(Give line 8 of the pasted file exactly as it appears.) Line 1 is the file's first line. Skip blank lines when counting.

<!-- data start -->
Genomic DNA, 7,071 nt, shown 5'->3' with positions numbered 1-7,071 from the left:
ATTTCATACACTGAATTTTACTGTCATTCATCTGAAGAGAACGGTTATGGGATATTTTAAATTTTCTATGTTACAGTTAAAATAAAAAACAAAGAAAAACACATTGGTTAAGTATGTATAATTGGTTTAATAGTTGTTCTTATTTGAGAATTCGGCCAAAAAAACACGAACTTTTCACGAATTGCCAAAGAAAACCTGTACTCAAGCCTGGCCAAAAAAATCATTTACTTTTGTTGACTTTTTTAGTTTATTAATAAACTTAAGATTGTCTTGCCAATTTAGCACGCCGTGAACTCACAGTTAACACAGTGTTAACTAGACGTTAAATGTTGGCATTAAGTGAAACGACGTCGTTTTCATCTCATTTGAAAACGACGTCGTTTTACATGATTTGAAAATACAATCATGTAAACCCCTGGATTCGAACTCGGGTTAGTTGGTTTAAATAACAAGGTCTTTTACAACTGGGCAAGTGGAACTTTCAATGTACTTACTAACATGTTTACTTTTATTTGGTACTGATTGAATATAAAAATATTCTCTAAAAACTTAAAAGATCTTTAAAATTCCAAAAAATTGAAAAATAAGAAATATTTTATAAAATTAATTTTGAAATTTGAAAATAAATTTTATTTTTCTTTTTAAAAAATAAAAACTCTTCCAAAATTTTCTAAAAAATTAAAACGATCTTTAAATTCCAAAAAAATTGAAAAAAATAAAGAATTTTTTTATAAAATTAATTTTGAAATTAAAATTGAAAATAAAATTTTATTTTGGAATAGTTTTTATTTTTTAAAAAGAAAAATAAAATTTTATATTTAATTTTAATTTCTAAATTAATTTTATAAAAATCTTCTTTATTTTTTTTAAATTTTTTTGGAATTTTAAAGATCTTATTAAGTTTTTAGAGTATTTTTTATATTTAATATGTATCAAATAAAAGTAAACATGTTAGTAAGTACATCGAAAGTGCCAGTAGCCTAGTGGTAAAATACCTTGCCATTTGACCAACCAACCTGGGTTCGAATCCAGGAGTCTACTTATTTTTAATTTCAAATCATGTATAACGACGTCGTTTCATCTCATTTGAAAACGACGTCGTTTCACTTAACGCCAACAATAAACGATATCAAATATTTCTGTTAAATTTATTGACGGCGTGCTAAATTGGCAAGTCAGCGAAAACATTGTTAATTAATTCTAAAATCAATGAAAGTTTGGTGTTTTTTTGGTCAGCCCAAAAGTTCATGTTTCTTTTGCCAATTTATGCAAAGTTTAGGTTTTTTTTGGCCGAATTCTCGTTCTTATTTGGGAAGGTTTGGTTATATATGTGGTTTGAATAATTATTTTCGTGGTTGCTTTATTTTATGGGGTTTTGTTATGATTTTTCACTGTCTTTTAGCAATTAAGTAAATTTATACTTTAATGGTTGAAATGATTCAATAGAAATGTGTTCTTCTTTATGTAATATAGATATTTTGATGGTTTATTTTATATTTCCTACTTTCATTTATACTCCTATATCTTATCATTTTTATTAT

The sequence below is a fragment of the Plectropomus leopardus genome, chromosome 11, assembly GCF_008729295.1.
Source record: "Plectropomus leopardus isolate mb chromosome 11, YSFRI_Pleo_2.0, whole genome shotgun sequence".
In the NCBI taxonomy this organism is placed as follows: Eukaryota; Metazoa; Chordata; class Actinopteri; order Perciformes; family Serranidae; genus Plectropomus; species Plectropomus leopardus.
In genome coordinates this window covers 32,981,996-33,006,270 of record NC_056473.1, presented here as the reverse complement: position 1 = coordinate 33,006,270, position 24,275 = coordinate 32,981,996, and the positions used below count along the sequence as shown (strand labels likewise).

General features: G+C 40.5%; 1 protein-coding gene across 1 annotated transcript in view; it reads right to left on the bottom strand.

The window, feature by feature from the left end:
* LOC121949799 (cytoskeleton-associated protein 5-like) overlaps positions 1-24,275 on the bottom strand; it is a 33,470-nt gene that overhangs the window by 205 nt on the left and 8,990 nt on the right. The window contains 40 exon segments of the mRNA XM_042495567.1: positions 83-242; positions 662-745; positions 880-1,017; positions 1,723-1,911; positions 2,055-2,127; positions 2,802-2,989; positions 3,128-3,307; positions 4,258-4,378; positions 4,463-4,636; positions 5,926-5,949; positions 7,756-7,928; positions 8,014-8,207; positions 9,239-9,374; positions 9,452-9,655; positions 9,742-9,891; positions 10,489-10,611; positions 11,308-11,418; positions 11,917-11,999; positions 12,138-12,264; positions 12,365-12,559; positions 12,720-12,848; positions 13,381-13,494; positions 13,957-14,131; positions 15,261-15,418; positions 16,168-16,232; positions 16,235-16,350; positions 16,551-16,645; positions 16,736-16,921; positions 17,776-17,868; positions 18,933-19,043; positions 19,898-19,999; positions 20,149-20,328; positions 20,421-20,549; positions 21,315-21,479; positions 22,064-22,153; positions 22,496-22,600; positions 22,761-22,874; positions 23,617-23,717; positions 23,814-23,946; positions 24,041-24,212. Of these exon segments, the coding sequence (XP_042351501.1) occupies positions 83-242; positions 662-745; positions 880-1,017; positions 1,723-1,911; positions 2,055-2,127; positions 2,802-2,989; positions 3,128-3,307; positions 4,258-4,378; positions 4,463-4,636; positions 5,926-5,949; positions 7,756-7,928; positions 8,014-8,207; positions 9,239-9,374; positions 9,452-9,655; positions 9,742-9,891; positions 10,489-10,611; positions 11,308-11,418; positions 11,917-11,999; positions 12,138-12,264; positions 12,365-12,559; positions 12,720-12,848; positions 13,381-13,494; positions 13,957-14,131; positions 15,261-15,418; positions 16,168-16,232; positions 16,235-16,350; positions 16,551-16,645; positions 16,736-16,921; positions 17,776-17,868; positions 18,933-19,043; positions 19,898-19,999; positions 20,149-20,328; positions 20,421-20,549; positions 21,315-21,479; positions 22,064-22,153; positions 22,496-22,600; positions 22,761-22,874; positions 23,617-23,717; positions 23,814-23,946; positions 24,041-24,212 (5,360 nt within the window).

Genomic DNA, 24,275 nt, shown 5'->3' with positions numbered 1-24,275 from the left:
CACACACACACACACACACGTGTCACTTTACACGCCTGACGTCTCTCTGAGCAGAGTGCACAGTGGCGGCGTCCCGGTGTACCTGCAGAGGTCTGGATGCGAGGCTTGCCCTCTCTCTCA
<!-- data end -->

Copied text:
The window, feature by feature from the left end: